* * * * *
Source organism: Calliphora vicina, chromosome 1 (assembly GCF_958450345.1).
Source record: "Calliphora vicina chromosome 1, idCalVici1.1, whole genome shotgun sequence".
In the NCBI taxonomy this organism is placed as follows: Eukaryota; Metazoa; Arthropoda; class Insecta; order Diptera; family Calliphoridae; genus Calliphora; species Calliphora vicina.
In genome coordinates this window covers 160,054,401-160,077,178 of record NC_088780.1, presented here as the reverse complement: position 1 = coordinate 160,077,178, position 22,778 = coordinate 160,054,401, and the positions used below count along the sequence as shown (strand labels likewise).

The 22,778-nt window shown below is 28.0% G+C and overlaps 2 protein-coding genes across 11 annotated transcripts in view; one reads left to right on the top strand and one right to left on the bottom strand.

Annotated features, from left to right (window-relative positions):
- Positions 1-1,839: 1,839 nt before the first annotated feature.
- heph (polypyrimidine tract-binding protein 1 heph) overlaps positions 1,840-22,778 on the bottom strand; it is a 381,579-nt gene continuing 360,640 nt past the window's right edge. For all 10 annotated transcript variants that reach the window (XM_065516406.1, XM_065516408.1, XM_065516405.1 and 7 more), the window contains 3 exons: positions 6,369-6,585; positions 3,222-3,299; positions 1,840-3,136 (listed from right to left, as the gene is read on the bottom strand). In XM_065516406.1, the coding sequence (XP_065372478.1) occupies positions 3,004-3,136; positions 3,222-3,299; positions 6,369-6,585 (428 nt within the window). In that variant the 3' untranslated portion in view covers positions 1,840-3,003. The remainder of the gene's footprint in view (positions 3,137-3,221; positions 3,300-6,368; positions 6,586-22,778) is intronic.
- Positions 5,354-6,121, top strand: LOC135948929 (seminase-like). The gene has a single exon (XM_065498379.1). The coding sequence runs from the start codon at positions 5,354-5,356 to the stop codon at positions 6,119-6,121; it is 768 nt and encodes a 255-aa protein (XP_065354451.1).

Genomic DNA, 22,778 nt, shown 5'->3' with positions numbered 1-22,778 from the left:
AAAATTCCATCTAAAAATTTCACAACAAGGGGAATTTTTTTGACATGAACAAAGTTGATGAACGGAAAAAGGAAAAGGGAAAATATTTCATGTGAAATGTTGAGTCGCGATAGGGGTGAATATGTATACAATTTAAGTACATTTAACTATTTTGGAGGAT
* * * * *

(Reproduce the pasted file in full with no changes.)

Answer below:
Source organism: Calliphora vicina, chromosome 1 (assembly GCF_958450345.1).
Source record: "Calliphora vicina chromosome 1, idCalVici1.1, whole genome shotgun sequence".
In the NCBI taxonomy this organism is placed as follows: Eukaryota; Metazoa; Arthropoda; class Insecta; order Diptera; family Calliphoridae; genus Calliphora; species Calliphora vicina.
In genome coordinates this window covers 160,054,401-160,077,178 of record NC_088780.1, presented here as the reverse complement: position 1 = coordinate 160,077,178, position 22,778 = coordinate 160,054,401, and the positions used below count along the sequence as shown (strand labels likewise).

The 22,778-nt window shown below is 28.0% G+C and overlaps 2 protein-coding genes across 11 annotated transcripts in view; one reads left to right on the top strand and one right to left on the bottom strand.

Annotated features, from left to right (window-relative positions):
- Positions 1-1,839: 1,839 nt before the first annotated feature.
- heph (polypyrimidine tract-binding protein 1 heph) overlaps positions 1,840-22,778 on the bottom strand; it is a 381,579-nt gene continuing 360,640 nt past the window's right edge. For all 10 annotated transcript variants that reach the window (XM_065516406.1, XM_065516408.1, XM_065516405.1 and 7 more), the window contains 3 exons: positions 6,369-6,585; positions 3,222-3,299; positions 1,840-3,136 (listed from right to left, as the gene is read on the bottom strand). In XM_065516406.1, the coding sequence (XP_065372478.1) occupies positions 3,004-3,136; positions 3,222-3,299; positions 6,369-6,585 (428 nt within the window). In that variant the 3' untranslated portion in view covers positions 1,840-3,003. The remainder of the gene's footprint in view (positions 3,137-3,221; positions 3,300-6,368; positions 6,586-22,778) is intronic.
- Positions 5,354-6,121, top strand: LOC135948929 (seminase-like). The gene has a single exon (XM_065498379.1). The coding sequence runs from the start codon at positions 5,354-5,356 to the stop codon at positions 6,119-6,121; it is 768 nt and encodes a 255-aa protein (XP_065354451.1).

Genomic DNA, 22,778 nt, shown 5'->3' with positions numbered 1-22,778 from the left:
AAAATTCCATCTAAAAATTTCACAACAAGGGGAATTTTTTTGACATGAACAAAGTTGATGAACGGAAAAAGGAAAAGGGAAAATATTTCATGTGAAATGTTGAGTCGCGATAGGGGTGAATATGTATACAATTTAAGTACATTTAACTATTTTGGAGGAT